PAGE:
Another example from the Pareto Distribution article deals with the size distribution of cities. Here, too , one can see a connection in individual countries (e.g. Germany) that seems to obey a power law, but with striking deviations. The graphic on the right compares the Zipf approximation with the measured values. The linear course in the logarithmic distribution supports the assumption of a power law. Unlike Zipf's conjecture, the exponent does not have the value 1, but the value 0.77, corresponding to an exponent of a power density distribution of . This theory, according to which the number of inhabitants and sizes of cities that develop independently of one another, nevertheless develop according to a superordinate law, is also used to determine the expected size of towns .

The importance of the Zipf distribution lies in the rapid qualitative description of distributions from the most varied of areas, while the Pareto distribution refines the exponent of the distribution.

For example, the database is too small for a fit when specifying the population of only seven cities. Zipf's law provides an approximation:

Rank n city Residents 1 / rank p ( n ) p ( n ) people Deviation in percent %
1 Berlin 3522896 1 0.39 3531136.31 −0.23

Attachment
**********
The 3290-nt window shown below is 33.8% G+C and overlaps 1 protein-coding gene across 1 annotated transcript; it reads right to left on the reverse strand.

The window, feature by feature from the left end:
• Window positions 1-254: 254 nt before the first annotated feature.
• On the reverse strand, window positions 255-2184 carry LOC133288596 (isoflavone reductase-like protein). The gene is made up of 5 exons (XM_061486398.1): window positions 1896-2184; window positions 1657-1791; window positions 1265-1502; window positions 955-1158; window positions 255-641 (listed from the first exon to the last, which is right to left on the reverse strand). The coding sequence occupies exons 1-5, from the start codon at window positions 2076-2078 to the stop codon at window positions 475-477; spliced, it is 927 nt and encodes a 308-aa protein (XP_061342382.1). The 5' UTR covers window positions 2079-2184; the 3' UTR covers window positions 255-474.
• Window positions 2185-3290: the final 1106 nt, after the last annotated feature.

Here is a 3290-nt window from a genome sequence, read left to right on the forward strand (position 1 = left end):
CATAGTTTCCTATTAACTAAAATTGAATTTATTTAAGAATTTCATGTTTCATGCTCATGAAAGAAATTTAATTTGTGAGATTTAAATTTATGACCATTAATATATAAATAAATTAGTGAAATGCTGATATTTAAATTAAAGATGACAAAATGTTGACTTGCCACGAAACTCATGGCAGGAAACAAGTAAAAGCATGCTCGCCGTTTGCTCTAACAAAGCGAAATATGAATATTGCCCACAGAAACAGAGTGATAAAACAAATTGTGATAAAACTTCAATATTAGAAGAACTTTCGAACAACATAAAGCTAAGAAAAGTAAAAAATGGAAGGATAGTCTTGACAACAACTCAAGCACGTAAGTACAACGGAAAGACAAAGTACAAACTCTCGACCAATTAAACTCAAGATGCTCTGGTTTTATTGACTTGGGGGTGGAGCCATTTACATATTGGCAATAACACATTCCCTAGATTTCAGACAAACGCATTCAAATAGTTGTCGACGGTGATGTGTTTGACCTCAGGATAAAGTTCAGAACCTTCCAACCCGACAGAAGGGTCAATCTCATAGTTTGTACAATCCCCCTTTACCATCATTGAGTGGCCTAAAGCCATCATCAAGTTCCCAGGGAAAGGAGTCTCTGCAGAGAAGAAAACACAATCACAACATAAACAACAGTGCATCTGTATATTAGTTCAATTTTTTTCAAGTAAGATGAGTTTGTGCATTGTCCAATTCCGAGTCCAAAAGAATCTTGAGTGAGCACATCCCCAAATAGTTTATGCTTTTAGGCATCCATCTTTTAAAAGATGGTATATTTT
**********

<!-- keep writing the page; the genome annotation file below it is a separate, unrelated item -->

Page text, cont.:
2 Hamburg 1626220 0.5 0.19 1765568.15 −8.57
3 Munich 1206683 0.33 0.13 1177045.44 2.46
4th Cologne 946280 0.25 0.1 882784.08 6.71
5 Frankfurt 635150 0.2 0.08 706227.26 −11.19
6th Dortmund 594058 0.17 0.06 588522.72 0.93
7th eat 624445 0.14 0.06 504448.04 19.22

Reasons for the occurrence of power distributions are discussed under the keywords power law , scale law or self-organization .

See also


  • Helmut Birkhan : The "Zipfsche Law", the weak past tense and the Germanic sound shift (= Austrian Academy of Sciences. Philosophical-Historical Class. Meeting reports. 348). Publishing house of the Austrian Academy of Sciences, Vienna 1979, ISBN 3-700-10285-2 .
  • David Crystal : The Cambridge Encyclopedia of Language . Campus-Verlag, Frankfurt am Main et al. 1993, ISBN 3-593-34824-1 .
  • Xavier Gabaix : Zipf's law for cities: An explanation. In: The Quarterly Journal of Economics. Vol. 114, No. 3, 1999, pp. 739-767, doi : 10.1162 / 003355399556133 .
  • Henri Guiter , Michail V. Arapov (Ed.): Studies on Zipf's Law (= Quantitative Linguistics. Vol. 16). Studienverlag Brockmeyer, Bochum 1982, ISBN 3-88339-244-8 .
  • Matteo Marsili, Yi-Cheng Zhang: Interacting Individuals Leading to Zipf's Law. In: Physical Review Letters. Vol. 80, No. 12, 1998, pp. 2741-2744, doi : 10.1103 / PhysRevLett.80.2741 .
  • George Kingsley Zipf: The Psycho-Biology of Language. An Introduction to Dynamic Philology. Mifflin, Boston MA 1935, (The MIT Press, Cambridge MA 1968).
  • George Kingsley Zipf: Human Behavior and the Principle of Least Effort. An Introduction to Human Ecology. Addison-Wesley, Cambridge MA 1949.

Web links

Wiktionary: Zipf's law  - explanations of meanings, word origins, synonyms, translations

Individual evidence

  1. Christian Schluter, Mark Trede, September 12, 2013: Gibrat, Zipf, Fisher and Tippett: City Size and Growth Distributions Reconsidered (PDF; 494 kB; 29 pages), or in the Internet archive ( Memento from June 10, 2016 in the Internet Archive ) , accessed July 29, 2018.